I would suggest starting with a raw packet capture with a simple filter to limit the capture to the problem subnets. Depending on the Application Layer Protocol, I would limit capture size to ~100 bytes or so - enough to get the TCP and lower layer protocol headers as well as a little bit of the Application Layer.

Once you know that you have an example of the problem behavior, load the raw packet capture into your protocol analyser of choice - tcpdump, wireshark, Netscout Sniffer, whatever. Now you can start looking for more patterns that allow you to isolate the problem traffic. If you can isolate the traffic, then you can analyse it.

In the comment, mas made a good recommendation for filtering based on SYN/ACK frames and seeing if there are IP addresses which have a large number of open connections.

You can then look at the connections from those IP addresses and count how many sit idle and how many exchange actual data.

Take a look at the data being exchanged. Does the Application Layer Protocol data make sense for your application? Count the number of connections where it makes sense vs. the connections with anomalies.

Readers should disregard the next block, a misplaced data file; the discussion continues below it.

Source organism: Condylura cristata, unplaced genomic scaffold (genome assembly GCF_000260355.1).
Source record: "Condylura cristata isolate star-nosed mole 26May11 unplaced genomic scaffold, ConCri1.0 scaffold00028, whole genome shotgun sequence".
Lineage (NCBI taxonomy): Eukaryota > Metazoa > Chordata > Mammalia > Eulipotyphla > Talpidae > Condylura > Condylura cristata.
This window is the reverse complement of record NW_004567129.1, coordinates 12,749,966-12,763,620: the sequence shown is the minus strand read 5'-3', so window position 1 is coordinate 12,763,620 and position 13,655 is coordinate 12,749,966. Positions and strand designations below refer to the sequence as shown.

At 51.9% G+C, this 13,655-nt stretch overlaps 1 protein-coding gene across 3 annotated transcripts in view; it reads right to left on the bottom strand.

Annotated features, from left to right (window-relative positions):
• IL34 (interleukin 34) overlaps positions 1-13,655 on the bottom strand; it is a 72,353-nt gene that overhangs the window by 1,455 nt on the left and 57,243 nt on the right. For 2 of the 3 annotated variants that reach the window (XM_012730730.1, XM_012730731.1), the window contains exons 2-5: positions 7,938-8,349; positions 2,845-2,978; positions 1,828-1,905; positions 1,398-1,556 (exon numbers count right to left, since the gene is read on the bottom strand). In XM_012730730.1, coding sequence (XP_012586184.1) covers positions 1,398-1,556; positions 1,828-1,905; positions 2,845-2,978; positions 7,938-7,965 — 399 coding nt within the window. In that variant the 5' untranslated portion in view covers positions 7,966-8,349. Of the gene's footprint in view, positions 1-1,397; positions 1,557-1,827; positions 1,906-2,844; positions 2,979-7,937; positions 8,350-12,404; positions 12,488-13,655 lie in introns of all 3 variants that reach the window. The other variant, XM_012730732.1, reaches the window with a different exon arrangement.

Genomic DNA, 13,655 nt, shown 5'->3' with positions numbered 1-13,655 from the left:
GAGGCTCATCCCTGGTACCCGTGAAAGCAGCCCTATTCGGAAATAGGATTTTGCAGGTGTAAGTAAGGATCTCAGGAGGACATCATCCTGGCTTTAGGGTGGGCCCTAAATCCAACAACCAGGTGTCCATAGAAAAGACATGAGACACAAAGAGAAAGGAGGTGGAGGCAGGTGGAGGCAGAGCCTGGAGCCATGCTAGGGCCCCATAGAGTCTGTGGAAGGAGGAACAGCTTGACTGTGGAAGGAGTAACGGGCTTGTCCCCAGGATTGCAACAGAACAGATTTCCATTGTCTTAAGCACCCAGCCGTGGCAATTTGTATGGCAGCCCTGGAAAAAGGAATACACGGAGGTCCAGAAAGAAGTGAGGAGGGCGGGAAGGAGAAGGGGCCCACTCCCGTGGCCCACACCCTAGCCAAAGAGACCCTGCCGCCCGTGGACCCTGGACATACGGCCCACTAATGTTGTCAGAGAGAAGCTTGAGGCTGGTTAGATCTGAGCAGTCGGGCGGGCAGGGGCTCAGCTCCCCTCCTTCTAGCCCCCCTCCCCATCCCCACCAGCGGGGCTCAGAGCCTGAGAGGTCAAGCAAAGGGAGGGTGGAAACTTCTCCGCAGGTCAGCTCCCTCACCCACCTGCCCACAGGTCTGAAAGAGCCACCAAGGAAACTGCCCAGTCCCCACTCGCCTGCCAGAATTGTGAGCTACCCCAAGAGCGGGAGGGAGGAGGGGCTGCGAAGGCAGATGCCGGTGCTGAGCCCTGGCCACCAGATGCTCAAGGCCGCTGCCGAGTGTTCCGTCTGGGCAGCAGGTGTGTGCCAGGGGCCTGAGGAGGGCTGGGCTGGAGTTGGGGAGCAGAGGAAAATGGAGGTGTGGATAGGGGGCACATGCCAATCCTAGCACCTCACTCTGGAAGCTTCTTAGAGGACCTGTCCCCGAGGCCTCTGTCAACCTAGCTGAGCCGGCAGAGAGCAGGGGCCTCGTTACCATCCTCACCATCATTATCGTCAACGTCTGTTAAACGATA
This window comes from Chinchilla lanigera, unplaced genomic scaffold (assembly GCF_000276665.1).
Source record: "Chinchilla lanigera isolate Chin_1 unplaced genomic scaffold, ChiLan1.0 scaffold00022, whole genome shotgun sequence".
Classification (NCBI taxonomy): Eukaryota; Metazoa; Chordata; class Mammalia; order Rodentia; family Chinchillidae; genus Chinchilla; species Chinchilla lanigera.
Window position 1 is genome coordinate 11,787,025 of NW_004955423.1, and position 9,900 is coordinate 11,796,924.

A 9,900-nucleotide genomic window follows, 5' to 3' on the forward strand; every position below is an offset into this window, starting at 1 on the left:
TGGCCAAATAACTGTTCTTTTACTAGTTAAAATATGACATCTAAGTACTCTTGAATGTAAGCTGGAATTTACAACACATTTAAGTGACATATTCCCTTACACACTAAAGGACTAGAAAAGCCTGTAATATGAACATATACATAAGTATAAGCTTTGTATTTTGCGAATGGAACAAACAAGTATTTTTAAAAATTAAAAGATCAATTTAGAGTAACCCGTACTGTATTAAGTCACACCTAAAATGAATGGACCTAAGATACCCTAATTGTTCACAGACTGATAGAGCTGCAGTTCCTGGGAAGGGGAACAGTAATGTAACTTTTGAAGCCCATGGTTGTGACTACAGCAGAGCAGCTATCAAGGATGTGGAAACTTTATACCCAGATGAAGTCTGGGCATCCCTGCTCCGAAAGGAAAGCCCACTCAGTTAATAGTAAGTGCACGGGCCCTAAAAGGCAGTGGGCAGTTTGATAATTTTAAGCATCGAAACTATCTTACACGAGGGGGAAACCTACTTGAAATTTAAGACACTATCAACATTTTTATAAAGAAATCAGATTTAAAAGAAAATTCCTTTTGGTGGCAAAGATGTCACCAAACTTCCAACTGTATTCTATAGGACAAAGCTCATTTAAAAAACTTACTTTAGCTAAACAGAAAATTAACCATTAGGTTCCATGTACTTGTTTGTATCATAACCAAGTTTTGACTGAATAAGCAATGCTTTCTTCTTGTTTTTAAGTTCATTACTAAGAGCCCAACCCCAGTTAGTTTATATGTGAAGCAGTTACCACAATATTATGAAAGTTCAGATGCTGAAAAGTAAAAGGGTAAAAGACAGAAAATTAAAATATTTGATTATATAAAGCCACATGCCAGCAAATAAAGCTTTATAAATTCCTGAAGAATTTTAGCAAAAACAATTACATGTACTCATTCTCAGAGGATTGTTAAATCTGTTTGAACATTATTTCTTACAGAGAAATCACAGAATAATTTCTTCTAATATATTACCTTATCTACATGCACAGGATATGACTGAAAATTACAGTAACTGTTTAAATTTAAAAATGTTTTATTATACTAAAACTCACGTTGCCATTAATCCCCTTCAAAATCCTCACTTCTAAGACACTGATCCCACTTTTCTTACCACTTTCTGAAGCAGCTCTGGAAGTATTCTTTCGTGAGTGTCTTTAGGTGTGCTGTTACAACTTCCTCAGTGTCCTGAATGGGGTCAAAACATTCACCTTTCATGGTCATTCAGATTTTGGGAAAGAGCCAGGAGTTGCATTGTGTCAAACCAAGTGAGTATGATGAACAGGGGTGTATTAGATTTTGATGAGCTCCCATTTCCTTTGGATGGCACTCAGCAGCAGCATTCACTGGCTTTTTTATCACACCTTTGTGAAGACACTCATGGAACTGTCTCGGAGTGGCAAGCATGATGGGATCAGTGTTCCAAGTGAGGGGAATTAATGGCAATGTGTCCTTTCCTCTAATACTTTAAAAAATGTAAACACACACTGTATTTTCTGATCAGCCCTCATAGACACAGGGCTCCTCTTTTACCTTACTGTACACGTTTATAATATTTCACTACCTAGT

For some well known problems, Expert Engines have been created that can automate some of this work. In my opinion, this is larger what IDS is, an Expert Engine, or suite of Expert Engines, that automate the analysis of packet captures. You may find a package that does the analysis you need to do. In the meantime, you can start analyzing the data you have.

If all you have is tcpdump, you have to use it, but I prefer the graphical protocol analyzers, exspecially if that have some tabulating or graphing functionality. The GUI helps visual the data, and many conveniently color-code parts of the packet for easier reading.

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Thanks EricJLN (and mas too). I'm trying with these filters: (tcp[tcpflags] & tcp-ack) !=0 and (tcp[tcpflags] & tcp-syn)!=0 and net 1.1 - no results (tcp[tcpflags] & tcp-ack) !=0 or (tcp[tcpflags] & tcp-syn)!=0 and net 1.1 - too many results It seems to show every "conversation" while the connection is open, but not each time that a connection opens. Am I doing something wrong? Thanks! –  Fh. Jul 20 '09 at 23:11
    
Maybe this could be better: If I only check for the SYN packets I get a list of connections. What CLI instruction can I use to count how many bytes each connection transferred? –  Fh. Jul 20 '09 at 23:20
    
When I have a filter that does not seem to quite be working right, I try to simplify it. For example, does (tcp[tcpflags] & tcp-ack) !=0 and (tcp[tcpflags] & tcp-syn)!=0 actually give me all SYN-ACK packets? If no, I'll try to simplify to see all SYN packets. I find it faster to fall back to a provably good state than to spend a lot of time looking for typos. –  pcapademic Jul 21 '09 at 18:59
    
The example that is in the man page for tcpdump may be a helpful starting point: To print the start and end packets (the SYN and FIN packets) of each TCP conversation that involves a non-local host. tcpdump ’tcp[tcpflags] & (tcp-syn|tcp-fin) != 0 and not src and dst net localnet’ –  mas Jul 21 '09 at 20:10